Goodreads Rating: ~ 7.5 / 10
My Rating: 6.5 / 10
In my analysis on the influence of translators in my previous post, I neglected to mention the work done by Erdağ M. Göknar in translating Orhan Pamuk’s (1952 – ) novel My Name Is Red. Not only did Göknar face the task of reworking the original Turkish text into English, he also had to maintain the style of the novel and make it accessible to a Western audience. The translated work made Pamuk a significant contender to become a Nobel Laureate which he achieved in 2006, a true testimony to the influence of good translating.
Interestingly, the notion of conflicting ideologies between the East and West is a central theme in the novel. Based in the 16th-century Ottoman Empire, a group of miniaturists are faced with the daunting task of creating a piece that satisfies the religious tendencies of Eastern art with the realistic portrayals in those of the West. The notion of depicting characters and scenes as they truly appear is taboo in the culture that the novel is based in, and the growing tension results in murder, conspiracy, and secrecy. Pamuk also manages to interweave a love story within the confines of the novel through a fantastic use of multiple perspectives.
The use of several different perspectives is something that I’ve always admired in lengthy novels, with Stephen King and Harry Turtledove being my two favorites that have mastered this method of storytelling. However, I put a certain emphasis that I enjoy this in lengthy novels. My Name Is Red is about 400 pages long, making it just too short for this style to reach its most effective state, in my opinion. Using multiple perspectives, especially in the case of this novel’s use of 19 narrators spanning 59 chapters, allows for a diverse look into the different intricacies of the plot. Simultaneous events can easily be described, unique thoughts can be elaborated on, and crucial accounts can be highlighted. However, if the novel is too short, as I believe the case of this one to be, the use of many perspectives crowds the flow of the plot and forces too much into too little space.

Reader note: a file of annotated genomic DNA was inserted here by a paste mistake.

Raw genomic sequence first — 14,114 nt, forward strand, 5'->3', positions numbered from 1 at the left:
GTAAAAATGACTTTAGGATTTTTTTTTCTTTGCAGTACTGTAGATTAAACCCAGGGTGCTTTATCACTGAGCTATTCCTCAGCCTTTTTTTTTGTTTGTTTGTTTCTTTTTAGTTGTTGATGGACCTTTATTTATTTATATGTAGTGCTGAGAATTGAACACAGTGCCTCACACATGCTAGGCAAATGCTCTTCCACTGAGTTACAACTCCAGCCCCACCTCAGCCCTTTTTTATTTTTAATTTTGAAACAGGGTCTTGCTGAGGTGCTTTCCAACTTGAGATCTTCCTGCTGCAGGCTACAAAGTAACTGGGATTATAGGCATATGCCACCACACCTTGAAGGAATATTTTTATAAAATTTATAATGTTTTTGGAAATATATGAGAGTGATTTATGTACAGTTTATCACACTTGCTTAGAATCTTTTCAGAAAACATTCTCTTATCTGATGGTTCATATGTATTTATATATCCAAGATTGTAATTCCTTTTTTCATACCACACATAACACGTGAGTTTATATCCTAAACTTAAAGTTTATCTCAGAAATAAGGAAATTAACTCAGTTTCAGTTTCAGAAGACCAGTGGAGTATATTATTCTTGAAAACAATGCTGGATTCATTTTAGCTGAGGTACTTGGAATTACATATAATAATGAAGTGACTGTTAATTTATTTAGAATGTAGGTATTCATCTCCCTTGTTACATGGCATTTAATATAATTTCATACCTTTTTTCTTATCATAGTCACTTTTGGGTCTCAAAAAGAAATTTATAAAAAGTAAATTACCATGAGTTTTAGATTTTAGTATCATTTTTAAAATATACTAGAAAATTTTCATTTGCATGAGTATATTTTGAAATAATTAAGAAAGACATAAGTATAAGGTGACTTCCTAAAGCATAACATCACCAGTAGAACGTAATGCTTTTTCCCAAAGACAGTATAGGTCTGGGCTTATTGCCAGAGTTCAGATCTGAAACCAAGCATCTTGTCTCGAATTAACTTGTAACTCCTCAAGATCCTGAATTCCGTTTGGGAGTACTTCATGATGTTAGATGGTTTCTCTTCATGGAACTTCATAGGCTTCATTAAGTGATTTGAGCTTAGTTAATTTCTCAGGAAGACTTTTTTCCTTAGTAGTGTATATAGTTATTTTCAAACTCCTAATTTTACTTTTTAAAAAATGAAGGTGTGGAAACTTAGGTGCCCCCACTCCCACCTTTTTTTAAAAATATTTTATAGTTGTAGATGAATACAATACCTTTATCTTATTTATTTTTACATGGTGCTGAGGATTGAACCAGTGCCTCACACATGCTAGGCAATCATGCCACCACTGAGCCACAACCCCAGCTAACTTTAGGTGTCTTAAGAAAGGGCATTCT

All of that being said, Pamuk creates a plethora of enjoyable angles to view the plot unfold. Most of such outlooks are through the eyes of the human characters, but occasional exceptions are made for illustrations, objects, and ideas to be able to speak. In a sense, the “fly on the wall” that would usually be ignored is given the opportunity to reveal things that may have otherwise gone unnoticed. Also, the naming convention for the miniaturists (Elegant, Butterfly, Olive, and Stork) themselves is something I found very appealing.
My Name Is Red employs several traits that are creative and clever, but the story doesn’t meet the sum of its parts. While each individual stylistic choice has its merits, they do not combine cohesively enough to make an enjoyable read a great book. While reading Pamuk’s work, I came to be under the impression that some portions of the novel could have been omitted to make more room for more crucial inclusions. The unnecessary bits, though, are still incredibly well written and weren’t, by any means, detrimental – only superfluous. The romantic side of the novel, that is otherwise exclusively a murder mystery with philosophical implications, seems tangent to the overarching plot other than the fact that it appears to be a tool to tie loose ends together.
As previously mentioned, one of the principle ideas in the novel is whether or not to embrace the different ideas unique to Eastern and Western thought in art and style, and the elevated notion of what qualifies something as a true and pure art or form. This was an interesting thing to keep in mind while reading the book, considering that I am an American reading an originally Turkish book, i.e. a Western reader of an Eastern text. This thought contributed significantly to how I value the work of translators in preserving the original flow, style, and the connotative diction of the original author.
“They depict what the eye sees just as the eye sees it. Indeed, they paint what they see, whereas we paint what we look at.”